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Loss Of A Teardrop Diamond
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ed on the long lost screenplay from celebrated playwright Tennessee Williams (A Streetcar Named Desire, The Glass Menagerie, Cat on a Hot Tin Roof)!
Top Customer Reviews
This film is a great achievement, not to be missed.
And as for the screenplay that is the inevitable draw of the film, it certainly falls canonically among Tennessee Williams' lesser works; yet even his lesser works have always carried much magic, and an idiomatic command of poetic elegance that no American writer since has matched.
We all know well Blanche's ruminations about paper lanterns as a metaphor for magic in the world; people far smarter and wiser than me have called those words among the most deeply felt ever written in the English language. In this film, Fisher Willow has her moment too, hers more nuanced than the melodramatic flourish of Vivian Leigh's delivery. She pines for the company not of strangers, but of people who have meaning, who aspire to art and creation, and so forth. They are words meant to be heard spoken, rather than spit out in this no-name review on the Internet.
So all of that is to say, the best you can do is ignore the shrugging critics and watch this film. It does the legacy of Tennessee Williams justice, it is beautifully shot on a very low budget, and it is a fine performance by a budding actress who absorbs the playwright's intentions elegantly.
The Loss of a Teardrop Diamond really pulled me into the story. I became part of the characters' lives and struggles, and was left profoundly moved. The pace of this remarkable film captures the laid-back South in the early 1900s, but it never drags. This is, however, a movie that the viewer has to pay attention to; it demands that the viewer be engaged, it provokes thought. So much is said in few words as well as with no words. All words, even words spoken in the background, are significant, as are looks, touches, gestures, body language. Nothing is superfluous. Each scene is well-played and necessary. The one soliloquy, with its changed lighting, is superbly done.
Lighting is used to exceptional effect throughout the film. All the scenes are well-planned and well-executed; even the side characters are portrayed effectively. The entire cast was chosen with keen perception; together they achieve a truly memorable film.
The acting, direction, music, cinematography...all are so well done. The Loss of a Teardrop Diamond is artistic, moving, and often heart-wrenching. There is also some humor and lightheartedness. I cannot praise the superb acting highly enough, particularly that of Bryce Dallas Howard (as Fisher Willow) and Chris Evans (as Jimmy Dobyne, full name James Dobyne the Fifth) in the lead roles, likewise the flawless instinct and direction of Jodie Markell.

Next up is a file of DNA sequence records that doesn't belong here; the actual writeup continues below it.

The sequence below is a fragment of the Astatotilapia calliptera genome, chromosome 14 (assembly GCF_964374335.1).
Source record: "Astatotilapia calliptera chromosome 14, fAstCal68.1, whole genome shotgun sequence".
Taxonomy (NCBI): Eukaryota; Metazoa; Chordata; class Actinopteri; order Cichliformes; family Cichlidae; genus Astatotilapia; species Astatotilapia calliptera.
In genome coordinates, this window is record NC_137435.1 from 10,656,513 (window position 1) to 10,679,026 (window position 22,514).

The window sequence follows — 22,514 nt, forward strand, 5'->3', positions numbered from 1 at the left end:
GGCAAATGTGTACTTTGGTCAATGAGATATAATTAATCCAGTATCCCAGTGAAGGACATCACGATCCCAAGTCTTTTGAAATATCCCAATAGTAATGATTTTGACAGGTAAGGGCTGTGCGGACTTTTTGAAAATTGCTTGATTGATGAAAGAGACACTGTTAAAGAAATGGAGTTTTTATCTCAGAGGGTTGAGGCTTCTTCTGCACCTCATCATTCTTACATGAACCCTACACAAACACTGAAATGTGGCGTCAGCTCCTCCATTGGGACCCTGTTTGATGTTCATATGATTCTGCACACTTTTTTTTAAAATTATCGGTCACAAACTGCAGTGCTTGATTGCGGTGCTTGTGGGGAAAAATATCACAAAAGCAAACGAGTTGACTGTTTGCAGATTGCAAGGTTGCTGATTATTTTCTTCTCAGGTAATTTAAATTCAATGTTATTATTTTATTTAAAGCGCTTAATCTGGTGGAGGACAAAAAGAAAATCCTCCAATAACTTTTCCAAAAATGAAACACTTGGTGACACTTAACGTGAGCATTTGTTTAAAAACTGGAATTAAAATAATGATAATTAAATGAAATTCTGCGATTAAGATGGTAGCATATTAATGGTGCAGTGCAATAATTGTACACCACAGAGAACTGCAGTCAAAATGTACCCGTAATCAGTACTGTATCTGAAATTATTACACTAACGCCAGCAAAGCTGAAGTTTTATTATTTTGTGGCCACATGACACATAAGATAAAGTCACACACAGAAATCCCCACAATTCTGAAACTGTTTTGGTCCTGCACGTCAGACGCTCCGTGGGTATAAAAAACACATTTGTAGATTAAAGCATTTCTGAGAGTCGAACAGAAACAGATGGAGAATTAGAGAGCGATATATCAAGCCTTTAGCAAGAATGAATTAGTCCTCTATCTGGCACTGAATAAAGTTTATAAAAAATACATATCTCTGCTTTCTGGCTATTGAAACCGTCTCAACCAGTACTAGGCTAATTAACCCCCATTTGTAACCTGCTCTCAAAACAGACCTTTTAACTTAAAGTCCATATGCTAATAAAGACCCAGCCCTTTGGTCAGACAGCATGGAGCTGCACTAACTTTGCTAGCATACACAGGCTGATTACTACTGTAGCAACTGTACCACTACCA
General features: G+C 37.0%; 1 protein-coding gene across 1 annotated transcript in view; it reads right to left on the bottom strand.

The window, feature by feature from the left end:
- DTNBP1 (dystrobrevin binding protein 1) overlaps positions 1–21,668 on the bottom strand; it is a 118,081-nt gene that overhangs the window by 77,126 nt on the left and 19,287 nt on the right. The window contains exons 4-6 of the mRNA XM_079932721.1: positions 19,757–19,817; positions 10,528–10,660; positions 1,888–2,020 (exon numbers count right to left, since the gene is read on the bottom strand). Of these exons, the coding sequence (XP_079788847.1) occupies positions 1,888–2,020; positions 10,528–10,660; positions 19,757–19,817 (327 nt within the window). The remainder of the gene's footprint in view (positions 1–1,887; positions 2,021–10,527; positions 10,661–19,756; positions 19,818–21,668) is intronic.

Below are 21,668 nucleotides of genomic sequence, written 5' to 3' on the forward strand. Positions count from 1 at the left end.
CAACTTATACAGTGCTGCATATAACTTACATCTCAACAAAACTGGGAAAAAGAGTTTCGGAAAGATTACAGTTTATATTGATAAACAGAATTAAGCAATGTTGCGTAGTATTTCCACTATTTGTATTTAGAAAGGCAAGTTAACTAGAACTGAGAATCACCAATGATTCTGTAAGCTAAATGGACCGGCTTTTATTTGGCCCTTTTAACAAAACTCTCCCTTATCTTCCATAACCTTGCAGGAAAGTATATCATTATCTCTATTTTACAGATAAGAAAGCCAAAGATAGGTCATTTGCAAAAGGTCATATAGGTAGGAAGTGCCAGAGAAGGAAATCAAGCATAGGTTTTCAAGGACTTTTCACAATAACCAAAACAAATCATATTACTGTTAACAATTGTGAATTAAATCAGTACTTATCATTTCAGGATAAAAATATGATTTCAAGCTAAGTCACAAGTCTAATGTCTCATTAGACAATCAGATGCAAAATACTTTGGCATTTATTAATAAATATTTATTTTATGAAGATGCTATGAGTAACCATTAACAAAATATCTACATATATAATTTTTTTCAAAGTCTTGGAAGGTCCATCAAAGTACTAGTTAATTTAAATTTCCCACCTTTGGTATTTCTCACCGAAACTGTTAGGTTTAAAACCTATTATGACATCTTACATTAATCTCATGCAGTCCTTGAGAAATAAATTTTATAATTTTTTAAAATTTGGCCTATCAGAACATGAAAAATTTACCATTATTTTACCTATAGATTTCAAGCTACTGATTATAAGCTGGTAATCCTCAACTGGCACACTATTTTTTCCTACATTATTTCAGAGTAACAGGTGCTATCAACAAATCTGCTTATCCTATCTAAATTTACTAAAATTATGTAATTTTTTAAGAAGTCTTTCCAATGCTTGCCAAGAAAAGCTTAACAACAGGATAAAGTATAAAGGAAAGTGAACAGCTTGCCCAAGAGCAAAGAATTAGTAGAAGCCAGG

In the case of the main characters, Fisher Willow and Jimmy Dobyne, both have two essentials in common: 1) the importance of strict honesty, and 2) the keeping of promises.Read more ›
Admittedly, this is not one of Williams' best stories. The reason the film works so well is the acting and directing.
I had seen Bryce Dallas Howard in a few other films but they did not prepare me for this absolutely thrilling performance. This is not just the best performance of the year but it is the best performance in the past several years. She brings the character of Fisher Willow to life the way that Vivian Leigh did for Blanche DuBois. In many ways Fisher Willow is like a young version of Blanche.
Fisher is a typical Williams' heroine. She initially comes off as a selfish, self centered, Southern Belle but underneath she is much more fragile than anyone suspects. Bryce Dallas Howard is able to bring this out with such complexity and nuance that we can sympathize with a character that we should not care about so much. Even in her best moments she seems as though she could shatter at any moment.
This performance alone is enough reason to see this film.
The story follows the familiar themes covered in other Tennessee Williams stories: loneliness, loss of wealth, fall from grace, and battling interior demons. The teardrop diamond could represent the wealth and status her family once had. It is not just a $5000 jewel. It is a symbol of what her family once was and what was once the old South.
Jodie Markell does an impressive job directing. Her style is old school.Read more ›
Most Recent Customer Reviews
Great adaption of the book,it kept me wanting more after the film ended.Published 8 days ago by Cosmic Joe
Very good. Ron Howard's daughter did a great job in this performance.Published 29 days ago by Stv'sWifey
This movie felt slow I kept waiting for something to happen but it never did
the plot was poorly written
Good movie and Chris Evans really shows his star power... would recommend to friends and family for good movie watch.